Not that Smith was any easier on himself. His own all-gray apartment and studio, a half floor in a brownstone, was as extreme as anything he gave his clients. A stainless-steel Pullman kitchen and a shelving unit for his plans ran down one wall. The only furnishings were a square granite-topped pedestal table, an element he used in all his projects; three klismos stools by T.H. Robsjohn-Gibbings, specified almost as frequently; a drafting table; and a mattress. “And there was a huge horse's skeleton lying on the gray carpet,” Dresner recalls, still gobsmacked more than 30 years later. “That was the first space of Jay's I ever saw, and it completely won me over.”
Mario Bellini's Cab chairs at publicist Marion Greenberg's office in New York. The marble stair at longtime PR and advertising executive Barbara Dente's former New York duplex. Photos by Paul Warchol.
It was 1982 when Greenberg launched her namesake firm and commissioned him to design an office in the original Henri Bendel building. With plain white walls, quartzite flooring, and a partition of frosted glass, he created a pared-down suite of perfectly proportioned, subtly illuminated spaces. The only furniture in the 14-foot-high showroom is one of Smith's pedestal tables and three of Mario Bellini's black leather-wrapped chairs. Clothing can be hung on a single bar spanning an alcove, while a granite pedestal supports a video monitor for screening runway shows.
The project's architect of record was a young freelancer, Michael Gabellini, then at Kohn Pedersen Fox Associates. “Jay had a very intuitive, very emotional approach,” Gabellini says. “But he also had an innate sense of program and function.” Smith was always searching for purity, the absolute ideal, and Gabellini helped in those painstaking investigations, a role he would continue to play. “I consider Jay an important mentor and myself his protégé,” says Gabellini, now a member of the Interior Design Hall of Fame and partner in Gabellini Sheppard Associates.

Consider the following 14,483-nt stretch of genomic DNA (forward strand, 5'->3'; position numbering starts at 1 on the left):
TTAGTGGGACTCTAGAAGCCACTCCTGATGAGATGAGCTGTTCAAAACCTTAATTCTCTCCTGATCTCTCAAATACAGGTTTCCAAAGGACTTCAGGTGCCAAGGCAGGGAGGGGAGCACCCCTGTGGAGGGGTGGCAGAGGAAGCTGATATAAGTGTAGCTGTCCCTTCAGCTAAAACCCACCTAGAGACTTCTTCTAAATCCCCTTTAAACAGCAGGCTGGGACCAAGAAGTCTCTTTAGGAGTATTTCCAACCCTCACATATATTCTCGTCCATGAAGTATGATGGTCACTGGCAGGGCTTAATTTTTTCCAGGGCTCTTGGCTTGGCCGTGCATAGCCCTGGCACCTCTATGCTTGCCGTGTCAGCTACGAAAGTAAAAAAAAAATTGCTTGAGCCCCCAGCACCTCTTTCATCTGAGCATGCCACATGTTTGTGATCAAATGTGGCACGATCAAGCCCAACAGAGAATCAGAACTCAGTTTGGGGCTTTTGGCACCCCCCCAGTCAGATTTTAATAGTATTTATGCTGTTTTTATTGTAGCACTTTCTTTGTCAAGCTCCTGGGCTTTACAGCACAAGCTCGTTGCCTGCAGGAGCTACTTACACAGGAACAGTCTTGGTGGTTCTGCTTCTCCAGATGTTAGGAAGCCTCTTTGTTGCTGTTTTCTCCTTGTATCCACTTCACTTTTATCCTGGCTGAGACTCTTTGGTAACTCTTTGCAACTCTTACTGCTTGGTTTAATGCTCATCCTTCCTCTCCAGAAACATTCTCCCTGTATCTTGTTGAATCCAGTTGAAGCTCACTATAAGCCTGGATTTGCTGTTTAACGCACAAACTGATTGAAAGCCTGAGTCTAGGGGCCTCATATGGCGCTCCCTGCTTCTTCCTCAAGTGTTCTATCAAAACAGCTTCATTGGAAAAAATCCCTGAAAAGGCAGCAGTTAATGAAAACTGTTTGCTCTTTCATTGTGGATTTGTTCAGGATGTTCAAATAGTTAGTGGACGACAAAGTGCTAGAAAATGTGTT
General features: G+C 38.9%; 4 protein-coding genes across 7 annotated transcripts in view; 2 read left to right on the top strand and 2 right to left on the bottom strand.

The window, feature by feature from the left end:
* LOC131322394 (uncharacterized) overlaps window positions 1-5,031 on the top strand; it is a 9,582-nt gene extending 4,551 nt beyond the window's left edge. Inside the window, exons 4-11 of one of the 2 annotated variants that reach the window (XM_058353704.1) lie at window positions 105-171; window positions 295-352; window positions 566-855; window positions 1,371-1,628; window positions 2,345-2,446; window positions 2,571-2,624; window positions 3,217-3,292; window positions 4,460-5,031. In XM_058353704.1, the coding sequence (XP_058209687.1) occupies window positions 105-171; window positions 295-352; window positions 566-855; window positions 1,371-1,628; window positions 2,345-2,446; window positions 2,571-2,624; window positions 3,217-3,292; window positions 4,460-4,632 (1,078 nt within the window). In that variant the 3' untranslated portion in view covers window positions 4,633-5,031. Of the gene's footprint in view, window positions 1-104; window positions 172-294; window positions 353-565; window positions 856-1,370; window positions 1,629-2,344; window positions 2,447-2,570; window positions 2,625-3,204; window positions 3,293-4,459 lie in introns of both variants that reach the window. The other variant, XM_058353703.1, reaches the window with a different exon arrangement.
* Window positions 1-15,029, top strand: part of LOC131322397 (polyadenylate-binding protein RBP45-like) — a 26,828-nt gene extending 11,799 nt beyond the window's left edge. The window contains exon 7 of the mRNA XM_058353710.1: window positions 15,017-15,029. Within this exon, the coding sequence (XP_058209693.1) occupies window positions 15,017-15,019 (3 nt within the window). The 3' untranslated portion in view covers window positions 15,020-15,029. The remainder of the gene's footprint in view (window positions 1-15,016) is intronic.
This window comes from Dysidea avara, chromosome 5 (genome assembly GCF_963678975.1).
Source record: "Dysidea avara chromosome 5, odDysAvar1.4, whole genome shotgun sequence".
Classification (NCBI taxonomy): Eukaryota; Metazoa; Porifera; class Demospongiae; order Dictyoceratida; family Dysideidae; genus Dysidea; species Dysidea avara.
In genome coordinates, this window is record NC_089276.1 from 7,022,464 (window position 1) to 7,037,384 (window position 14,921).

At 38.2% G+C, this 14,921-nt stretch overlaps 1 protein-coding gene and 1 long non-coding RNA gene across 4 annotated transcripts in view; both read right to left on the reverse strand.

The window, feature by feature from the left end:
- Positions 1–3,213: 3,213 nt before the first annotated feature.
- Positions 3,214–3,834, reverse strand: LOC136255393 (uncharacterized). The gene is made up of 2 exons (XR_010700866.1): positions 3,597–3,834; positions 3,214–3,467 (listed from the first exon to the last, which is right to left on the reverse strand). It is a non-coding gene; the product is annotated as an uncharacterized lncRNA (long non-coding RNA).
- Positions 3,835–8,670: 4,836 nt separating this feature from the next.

A duplex penthouse for Barbara Dente, a veteran PR and advertising executive, was the last project Smith completed before he succumbed to AIDS in 1990. “The designer Zoran recommended Jay to me,” Dente recalls. Smith employed honed marble, frosted glass, and white plaster to give her one of the first truly minimalist apartments in the U.S., with a living-dining area occupying the top floor and a contemplative bedroom suite below. To connect the two levels, he reinterpreted a photograph of a curving staircase, which Dente had shown him, as a winding ribbon of thick marble treads that float on a single steel stringer—a sculptural object of piercing archaic beauty.
Dente sold her apartment last year so, with the closing of the Dresner shop, Greenberg's office is now all that's known to remain of Smith's New York work. But his aesthetic lives on, particularly in the many boutiques and showrooms Gabellini designed for Jil Sander. Though Sander never met Smith, she knew his work well—she even went with Greenberg to visit Dente's apartment. When Sander was looking for an architect for her expanding retail empire, she was introduced to Gabellini by Greenberg as Smith's natural heir. That meeting resulted in the collaboration that launched Gabellini into the architectural empyrean.